Copenhagen is on; Obama proposes a treaty and leads U.S. delegation
First the climate bill was dead, then the climate bill was not dead yet, then Copenhagen was dead, then Copenhagen was not dead yet, and now it’s all back on the table, right where President Obama said it would be: a legally binding climate treaty calling for an ambitious reduction in carbon dioxide–83 percent by 2050.
Patience, people, patience.
Obama’s call for such a treaty today closely follows three other significant events:
• His announcement that he’ll attend the Copenhagen Climate Conference on Dec. 9 to call for the treaty in person. I’ve always said that his decision to attend would depend on the likelihood of a treaty being signed, and the likelihood of a treaty being signed would be worked out behind the scenes in meetings between diplomats from the U.S. and other major players. But not only is Obama attending, according to the White House:
Interior Secretary Ken Salazar, Agriculture Secretary Tom Vilsack, Commerce Secretary Gary Locke, Energy Secretary Steven Chu, and Environmental Protection Agency Administrator Lisa P. Jackson are all scheduled to attend, along with Council on Environmental Quality Chair Nancy Sutley, and Assistant to the President for Energy and Climate Change Carol Browner.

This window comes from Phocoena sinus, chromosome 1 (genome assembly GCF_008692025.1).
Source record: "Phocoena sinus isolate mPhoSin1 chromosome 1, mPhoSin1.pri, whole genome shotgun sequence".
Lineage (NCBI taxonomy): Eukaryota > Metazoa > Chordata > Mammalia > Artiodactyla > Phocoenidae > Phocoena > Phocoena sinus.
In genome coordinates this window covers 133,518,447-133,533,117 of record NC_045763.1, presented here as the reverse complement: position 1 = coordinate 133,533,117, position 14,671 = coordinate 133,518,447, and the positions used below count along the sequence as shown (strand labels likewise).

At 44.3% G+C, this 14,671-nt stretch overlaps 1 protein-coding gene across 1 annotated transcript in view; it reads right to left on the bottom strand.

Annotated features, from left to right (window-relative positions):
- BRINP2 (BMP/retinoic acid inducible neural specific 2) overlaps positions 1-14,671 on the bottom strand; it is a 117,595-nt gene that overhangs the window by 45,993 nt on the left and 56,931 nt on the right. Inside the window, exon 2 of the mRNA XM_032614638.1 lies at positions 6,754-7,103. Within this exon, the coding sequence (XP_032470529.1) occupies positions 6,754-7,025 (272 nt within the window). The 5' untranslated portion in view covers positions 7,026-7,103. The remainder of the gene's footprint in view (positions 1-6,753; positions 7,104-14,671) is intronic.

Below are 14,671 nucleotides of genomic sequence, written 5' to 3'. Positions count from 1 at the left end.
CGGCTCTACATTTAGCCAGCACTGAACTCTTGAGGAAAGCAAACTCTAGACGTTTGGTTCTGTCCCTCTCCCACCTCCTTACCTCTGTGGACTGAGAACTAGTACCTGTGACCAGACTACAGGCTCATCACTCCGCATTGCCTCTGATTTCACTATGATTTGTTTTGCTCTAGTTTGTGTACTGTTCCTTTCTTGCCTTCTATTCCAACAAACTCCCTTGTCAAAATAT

• Obama’s announcement follows key meetings between Obama and the leaders of China and India, the two developing nations whose participation in the treaty is most essential to its success.
• The treaty Obama has called for matches the climate bill that already passed the House and the one likely to pass the Senate: not the bill that passed the Senate Environment and Public Works Committee, but the one likely to be worked out in a compromise with that bill’s sole no vote, Sen. Max Baucus. Both the House bill and the likely Baucus compromise call for a 17 percent reduction in greenhouse gases by 2020.
For the first time, the U.S. delegation will have a U.S. Center at the conference, providing a unique and interactive forum to share our story with the world. In addition to working with other countries to advance American interests, U.S. delegates will keynote a series of events highlighting actions by the Obama Administration to provide domestic and global leadership in the transition to a clean energy economy. Topics will range from energy efficiency investments and global commitments to renewables policy and clean energy jobs.